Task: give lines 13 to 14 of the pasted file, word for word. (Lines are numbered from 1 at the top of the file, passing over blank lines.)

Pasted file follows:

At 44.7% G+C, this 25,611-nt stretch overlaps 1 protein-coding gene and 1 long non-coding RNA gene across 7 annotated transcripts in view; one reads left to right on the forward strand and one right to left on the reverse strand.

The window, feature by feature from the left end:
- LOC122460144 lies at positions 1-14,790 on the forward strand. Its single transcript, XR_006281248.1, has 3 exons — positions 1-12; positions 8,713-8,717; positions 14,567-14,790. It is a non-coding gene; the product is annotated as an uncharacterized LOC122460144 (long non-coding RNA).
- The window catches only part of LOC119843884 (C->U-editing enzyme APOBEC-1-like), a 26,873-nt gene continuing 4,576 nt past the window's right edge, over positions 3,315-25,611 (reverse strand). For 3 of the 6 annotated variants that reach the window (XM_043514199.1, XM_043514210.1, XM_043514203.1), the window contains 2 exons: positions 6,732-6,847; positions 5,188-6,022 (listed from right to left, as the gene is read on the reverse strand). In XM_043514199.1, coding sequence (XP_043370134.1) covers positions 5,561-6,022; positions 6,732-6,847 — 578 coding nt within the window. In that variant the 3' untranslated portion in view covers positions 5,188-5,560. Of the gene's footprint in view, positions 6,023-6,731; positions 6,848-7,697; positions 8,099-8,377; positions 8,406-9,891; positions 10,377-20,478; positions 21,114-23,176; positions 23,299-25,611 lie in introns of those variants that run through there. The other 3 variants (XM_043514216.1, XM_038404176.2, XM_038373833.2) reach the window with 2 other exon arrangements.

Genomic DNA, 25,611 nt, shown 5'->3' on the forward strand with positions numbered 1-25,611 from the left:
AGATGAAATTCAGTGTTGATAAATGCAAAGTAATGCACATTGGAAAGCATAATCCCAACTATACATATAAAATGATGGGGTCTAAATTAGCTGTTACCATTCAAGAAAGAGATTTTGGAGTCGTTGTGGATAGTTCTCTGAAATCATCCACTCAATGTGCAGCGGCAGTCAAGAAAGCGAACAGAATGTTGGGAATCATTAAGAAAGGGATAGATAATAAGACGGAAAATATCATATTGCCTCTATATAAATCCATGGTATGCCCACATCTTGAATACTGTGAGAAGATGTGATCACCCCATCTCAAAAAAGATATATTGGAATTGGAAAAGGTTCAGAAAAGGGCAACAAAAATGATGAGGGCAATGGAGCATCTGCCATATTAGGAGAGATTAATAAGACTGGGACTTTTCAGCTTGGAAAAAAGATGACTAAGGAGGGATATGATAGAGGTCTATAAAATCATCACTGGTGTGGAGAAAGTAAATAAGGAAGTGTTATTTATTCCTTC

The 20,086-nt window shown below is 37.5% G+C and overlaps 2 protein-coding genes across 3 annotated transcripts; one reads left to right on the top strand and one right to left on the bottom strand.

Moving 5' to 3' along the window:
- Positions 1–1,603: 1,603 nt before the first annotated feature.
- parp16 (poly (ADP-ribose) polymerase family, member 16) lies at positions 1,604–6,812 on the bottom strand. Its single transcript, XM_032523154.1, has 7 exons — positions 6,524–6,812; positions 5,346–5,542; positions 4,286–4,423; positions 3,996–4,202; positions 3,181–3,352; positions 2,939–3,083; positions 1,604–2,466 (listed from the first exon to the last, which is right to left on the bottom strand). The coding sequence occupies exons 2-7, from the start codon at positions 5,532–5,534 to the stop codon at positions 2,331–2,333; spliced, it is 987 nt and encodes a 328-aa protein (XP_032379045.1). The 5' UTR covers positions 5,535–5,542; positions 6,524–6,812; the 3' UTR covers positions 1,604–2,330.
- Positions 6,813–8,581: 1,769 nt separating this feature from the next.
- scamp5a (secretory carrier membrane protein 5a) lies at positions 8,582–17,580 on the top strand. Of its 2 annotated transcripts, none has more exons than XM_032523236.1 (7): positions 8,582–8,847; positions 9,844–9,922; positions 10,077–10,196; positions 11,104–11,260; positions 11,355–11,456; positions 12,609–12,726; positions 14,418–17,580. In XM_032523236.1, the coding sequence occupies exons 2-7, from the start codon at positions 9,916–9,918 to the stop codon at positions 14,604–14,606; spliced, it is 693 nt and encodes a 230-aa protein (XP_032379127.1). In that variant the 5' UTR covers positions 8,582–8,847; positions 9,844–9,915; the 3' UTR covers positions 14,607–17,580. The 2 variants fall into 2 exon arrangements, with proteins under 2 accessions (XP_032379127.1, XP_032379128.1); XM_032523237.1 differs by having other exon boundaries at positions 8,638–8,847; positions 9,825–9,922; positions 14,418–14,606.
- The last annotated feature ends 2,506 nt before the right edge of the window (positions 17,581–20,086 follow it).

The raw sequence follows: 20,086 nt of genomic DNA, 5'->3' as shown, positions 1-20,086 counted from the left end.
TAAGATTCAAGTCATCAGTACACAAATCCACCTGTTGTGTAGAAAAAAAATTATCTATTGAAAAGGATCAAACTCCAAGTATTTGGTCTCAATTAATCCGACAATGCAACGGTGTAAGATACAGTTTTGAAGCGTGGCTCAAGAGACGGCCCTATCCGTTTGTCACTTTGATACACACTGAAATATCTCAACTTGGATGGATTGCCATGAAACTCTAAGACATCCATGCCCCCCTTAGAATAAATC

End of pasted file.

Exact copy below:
- The last annotated feature ends 2,506 nt before the right edge of the window (positions 17,581–20,086 follow it).

The raw sequence follows: 20,086 nt of genomic DNA, 5'->3' as shown, positions 1-20,086 counted from the left end.